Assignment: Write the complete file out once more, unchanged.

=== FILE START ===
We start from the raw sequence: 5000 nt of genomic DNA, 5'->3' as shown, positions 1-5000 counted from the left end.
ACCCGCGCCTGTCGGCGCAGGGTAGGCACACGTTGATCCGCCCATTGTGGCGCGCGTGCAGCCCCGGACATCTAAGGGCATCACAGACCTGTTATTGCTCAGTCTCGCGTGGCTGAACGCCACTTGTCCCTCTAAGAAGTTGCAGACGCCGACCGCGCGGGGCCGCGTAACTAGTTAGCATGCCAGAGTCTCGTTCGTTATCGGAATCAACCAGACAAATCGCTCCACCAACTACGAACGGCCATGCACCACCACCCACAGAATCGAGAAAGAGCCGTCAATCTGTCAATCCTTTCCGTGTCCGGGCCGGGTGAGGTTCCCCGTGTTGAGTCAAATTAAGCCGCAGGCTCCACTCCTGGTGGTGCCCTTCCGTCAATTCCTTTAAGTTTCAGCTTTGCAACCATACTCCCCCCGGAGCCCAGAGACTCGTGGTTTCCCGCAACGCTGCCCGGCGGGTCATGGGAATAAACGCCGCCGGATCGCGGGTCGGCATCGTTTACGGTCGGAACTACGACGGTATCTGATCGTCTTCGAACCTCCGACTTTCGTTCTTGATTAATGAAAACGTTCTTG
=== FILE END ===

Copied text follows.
We start from the raw sequence: 5000 nt of genomic DNA, 5'->3' as shown, positions 1-5000 counted from the left end.
ACCCGCGCCTGTCGGCGCAGGGTAGGCACACGTTGATCCGCCCATTGTGGCGCGCGTGCAGCCCCGGACATCTAAGGGCATCACAGACCTGTTATTGCTCAGTCTCGCGTGGCTGAACGCCACTTGTCCCTCTAAGAAGTTGCAGACGCCGACCGCGCGGGGCCGCGTAACTAGTTAGCATGCCAGAGTCTCGTTCGTTATCGGAATCAACCAGACAAATCGCTCCACCAACTACGAACGGCCATGCACCACCACCCACAGAATCGAGAAAGAGCCGTCAATCTGTCAATCCTTTCCGTGTCCGGGCCGGGTGAGGTTCCCCGTGTTGAGTCAAATTAAGCCGCAGGCTCCACTCCTGGTGGTGCCCTTCCGTCAATTCCTTTAAGTTTCAGCTTTGCAACCATACTCCCCCCGGAGCCCAGAGACTCGTGGTTTCCCGCAACGCTGCCCGGCGGGTCATGGGAATAAACGCCGCCGGATCGCGGGTCGGCATCGTTTACGGTCGGAACTACGACGGTATCTGATCGTCTTCGAACCTCCGACTTTCGTTCTTGATTAATGAAAACGTTCTTG